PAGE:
Amber Riley, a powerhouse talent on Glee, will make her stage debut in the West End premiere of Dreamgirls, the dazzling musical loosely based on the rise of the Supremes.
The actress, who played soul diva Mercedes Jones on six seasons of Glee, auditioned for — and won — the central role of Effie in the show, which producer Sonia Friedman confirmed would start previews at the Savoy Theatre in November, with an official first night in December. (Precise dates will be determined by mid-March, when tickets go on sale.)
The original opened on Broadway more than 30 years ago, when Frank Rich of the New York Times likened its effect on the audience to a ‘seismic emotional jolt’. Friedman acquired the rights a year ago.
The producer revealed that Amber flew from her home in Los Angeles late last year to meet Dreamgirls’ director, Casey Nicholaw, in New York. He’s the man who directed the smash hit success The Book Of Mormon and the West End-bound Disney musical Aladdin.
And, after New York, she met Friedman in London. One of the numbers she sang for both of them was And I Am Telling You I’m Not Going, the soaring, soulful siren showstopper in which Effie tells Curtis, her Lothario lover (and manager of the Dreams, the group in which Effie is the lead singer), that she wants to stay with the girl trio.
I saw the first Effie, Jennifer Holliday, sing that song on Broadway three decades ago, and the audience rose as one and raised the roof. I watched Amber sing it in Glee’s first season, and she seemed as possessed as Holliday was.
Friedman said she felt the same tingling feeling when Amber sang it for her in London.
‘I was crying, because I was overwhelmed by the emotion and passion she put into the number,’ she told me.
‘And also crying with utter excitement and pure joy, relief and happiness that this girl was going to be able to give this performance in the UK. Her voice is a gift from God!’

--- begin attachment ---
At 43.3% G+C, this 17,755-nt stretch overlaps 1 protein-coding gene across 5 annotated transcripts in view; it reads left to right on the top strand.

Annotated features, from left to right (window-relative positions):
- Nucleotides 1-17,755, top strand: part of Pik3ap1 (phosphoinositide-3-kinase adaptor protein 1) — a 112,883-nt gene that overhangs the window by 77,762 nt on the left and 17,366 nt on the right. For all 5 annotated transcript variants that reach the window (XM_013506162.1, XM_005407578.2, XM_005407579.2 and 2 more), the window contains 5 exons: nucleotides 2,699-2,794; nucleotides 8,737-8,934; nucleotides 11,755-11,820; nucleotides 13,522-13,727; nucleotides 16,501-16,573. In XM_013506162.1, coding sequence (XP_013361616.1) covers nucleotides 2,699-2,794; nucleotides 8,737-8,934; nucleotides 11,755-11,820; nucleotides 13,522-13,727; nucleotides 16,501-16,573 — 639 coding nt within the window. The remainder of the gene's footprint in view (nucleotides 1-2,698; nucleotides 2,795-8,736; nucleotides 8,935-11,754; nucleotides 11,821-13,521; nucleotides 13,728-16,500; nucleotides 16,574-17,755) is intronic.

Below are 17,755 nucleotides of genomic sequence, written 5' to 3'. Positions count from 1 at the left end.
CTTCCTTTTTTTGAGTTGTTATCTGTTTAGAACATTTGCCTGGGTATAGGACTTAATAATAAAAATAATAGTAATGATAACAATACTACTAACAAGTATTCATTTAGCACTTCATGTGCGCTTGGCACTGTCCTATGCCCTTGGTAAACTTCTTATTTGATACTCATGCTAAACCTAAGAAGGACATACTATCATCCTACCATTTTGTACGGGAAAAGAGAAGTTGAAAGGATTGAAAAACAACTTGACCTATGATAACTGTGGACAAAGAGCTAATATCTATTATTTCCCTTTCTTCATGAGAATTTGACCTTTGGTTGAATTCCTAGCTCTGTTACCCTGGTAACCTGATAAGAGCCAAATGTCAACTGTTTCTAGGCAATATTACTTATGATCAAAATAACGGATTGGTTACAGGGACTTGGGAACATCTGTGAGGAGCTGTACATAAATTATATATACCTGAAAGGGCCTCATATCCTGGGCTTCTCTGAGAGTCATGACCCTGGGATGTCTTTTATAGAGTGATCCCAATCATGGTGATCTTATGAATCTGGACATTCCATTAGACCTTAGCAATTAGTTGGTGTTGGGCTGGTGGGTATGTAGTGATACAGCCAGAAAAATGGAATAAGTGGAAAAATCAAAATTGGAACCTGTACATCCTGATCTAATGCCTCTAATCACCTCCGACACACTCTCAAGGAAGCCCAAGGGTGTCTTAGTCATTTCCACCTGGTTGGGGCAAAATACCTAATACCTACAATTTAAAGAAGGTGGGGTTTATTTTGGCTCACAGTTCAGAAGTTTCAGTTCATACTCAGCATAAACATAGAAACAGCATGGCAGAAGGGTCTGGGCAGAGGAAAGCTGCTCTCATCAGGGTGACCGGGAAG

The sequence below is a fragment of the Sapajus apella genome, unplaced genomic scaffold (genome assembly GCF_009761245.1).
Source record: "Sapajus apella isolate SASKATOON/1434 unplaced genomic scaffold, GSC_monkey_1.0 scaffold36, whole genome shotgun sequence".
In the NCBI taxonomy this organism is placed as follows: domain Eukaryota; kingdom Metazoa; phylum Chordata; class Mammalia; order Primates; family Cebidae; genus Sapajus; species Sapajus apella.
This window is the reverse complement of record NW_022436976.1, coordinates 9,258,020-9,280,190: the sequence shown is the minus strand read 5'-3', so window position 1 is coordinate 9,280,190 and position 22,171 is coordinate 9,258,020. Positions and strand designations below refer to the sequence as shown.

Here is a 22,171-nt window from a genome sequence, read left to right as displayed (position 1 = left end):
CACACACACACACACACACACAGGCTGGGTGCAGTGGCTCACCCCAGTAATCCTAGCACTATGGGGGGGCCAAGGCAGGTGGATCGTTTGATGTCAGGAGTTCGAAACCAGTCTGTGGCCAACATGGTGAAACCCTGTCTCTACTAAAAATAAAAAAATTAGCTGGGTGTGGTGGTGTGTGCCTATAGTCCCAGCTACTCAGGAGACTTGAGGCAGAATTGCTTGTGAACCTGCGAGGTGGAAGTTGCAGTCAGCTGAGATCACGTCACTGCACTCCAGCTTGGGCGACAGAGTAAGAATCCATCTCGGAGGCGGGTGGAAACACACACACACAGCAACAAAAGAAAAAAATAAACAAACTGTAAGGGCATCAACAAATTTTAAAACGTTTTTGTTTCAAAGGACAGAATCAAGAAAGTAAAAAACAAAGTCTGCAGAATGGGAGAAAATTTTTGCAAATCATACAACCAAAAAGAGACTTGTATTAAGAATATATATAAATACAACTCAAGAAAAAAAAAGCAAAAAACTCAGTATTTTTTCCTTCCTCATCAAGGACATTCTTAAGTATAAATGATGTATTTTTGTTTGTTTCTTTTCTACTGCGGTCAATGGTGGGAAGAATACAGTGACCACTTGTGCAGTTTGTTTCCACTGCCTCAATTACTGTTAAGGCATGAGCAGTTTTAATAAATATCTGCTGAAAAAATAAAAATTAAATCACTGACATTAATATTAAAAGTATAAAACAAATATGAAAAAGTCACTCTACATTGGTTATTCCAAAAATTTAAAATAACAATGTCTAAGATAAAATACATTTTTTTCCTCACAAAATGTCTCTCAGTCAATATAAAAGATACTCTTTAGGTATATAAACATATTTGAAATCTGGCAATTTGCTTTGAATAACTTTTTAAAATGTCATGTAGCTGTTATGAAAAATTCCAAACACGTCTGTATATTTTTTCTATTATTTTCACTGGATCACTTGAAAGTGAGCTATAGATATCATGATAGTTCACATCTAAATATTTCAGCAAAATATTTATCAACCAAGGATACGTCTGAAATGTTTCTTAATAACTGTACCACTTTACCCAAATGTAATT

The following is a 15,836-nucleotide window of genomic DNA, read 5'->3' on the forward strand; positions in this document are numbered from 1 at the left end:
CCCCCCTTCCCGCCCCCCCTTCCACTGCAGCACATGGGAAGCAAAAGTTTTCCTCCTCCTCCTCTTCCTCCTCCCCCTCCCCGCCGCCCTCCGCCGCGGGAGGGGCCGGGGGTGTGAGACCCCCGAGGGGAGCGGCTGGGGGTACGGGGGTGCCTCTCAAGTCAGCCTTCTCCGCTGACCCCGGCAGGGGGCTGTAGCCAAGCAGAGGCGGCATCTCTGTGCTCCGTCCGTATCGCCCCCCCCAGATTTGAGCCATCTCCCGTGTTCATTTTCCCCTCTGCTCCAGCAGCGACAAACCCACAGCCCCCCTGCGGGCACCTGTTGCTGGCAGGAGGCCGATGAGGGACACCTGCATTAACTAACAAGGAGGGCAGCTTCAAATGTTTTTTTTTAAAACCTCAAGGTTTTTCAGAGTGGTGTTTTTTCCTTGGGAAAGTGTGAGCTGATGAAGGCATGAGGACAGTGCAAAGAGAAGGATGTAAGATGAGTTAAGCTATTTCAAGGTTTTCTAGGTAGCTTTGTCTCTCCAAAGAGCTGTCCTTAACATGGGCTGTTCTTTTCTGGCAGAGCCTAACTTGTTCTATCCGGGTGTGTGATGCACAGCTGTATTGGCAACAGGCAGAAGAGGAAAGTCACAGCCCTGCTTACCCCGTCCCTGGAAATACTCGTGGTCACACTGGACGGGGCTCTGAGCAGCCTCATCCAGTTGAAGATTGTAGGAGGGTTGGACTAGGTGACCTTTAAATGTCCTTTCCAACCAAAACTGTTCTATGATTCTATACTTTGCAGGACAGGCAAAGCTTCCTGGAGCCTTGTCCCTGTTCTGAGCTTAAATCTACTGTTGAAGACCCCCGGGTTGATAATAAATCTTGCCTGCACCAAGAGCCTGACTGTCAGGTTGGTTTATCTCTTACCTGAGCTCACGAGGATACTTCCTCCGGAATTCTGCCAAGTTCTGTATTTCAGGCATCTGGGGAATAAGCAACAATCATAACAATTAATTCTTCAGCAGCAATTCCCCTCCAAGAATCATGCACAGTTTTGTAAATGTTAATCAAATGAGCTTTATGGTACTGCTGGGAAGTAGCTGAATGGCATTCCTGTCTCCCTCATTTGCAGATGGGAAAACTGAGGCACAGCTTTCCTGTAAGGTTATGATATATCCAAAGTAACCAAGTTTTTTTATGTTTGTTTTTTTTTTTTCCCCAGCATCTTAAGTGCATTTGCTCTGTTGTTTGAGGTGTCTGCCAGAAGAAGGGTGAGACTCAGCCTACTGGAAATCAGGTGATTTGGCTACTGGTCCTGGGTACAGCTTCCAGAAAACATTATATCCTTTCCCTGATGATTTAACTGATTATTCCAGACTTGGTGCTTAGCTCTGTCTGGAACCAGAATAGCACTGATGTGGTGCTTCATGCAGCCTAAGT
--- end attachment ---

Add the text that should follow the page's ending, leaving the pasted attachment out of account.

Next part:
One of the reasons Dreamgirls has not been seen on stage in London is because of the difficulty in finding an extraordinary artist to play Effie. Hundreds of young women auditioned for the part last year in the capital, but only a handful came close to showing they had what it takes to play the part.
But Amber’s arrival has given Dreamgirls the green light. Last night Amber, who wasn’t available to speak to me directly, issued a statement saying how honoured and excited she was to be playing the ‘iconic’ role, and working with Friedman and Nicholaw. She added that working in the West End is now ‘a dream realised’.
‘I just feel like this is going to be something special!’ she added. With book and lyrics by Tom Eyen and music by Henry Krieger, the musical opens in Sixties Detroit.
It charts the rise to the top of the Dreams, from amateur schoolgirls to international stardom; mirroring, to an extent, the success of The Supremes, and Diana Ross’s affair with Motown chieftain Berry Gordy.
By strange coincidence, the musical Motown — about the real-life Supremes and others in the Tamla Motown stable — begins performances at the Shaftesbury Theatre next week.
By no means can they be called competitors — they’re very different shows.
Dreamgirls will arrive at the Savoy with a reputation as one of the best musicals of the past half-century.
Nicholaw will choreograph as well as direct, with Tim Hatley creating sets; while Gregg Barnes is in negotiations to design costumes.
This new Dreamgirls won’t be a replica of what I saw at the Imperial Theatre, but a complete re-imagining of a rare classic.
Jennifer Hudson won an Oscar when she played Effie in the 2006 movie based on the show. The song Listen, from the film, will be interpolated into the London stage show’s second act.
Casting on key roles continues and it’s likely that many parts will be played by British talent. Rehearsals will begin in October. Visit: http://ift.tt/1Sw7d8z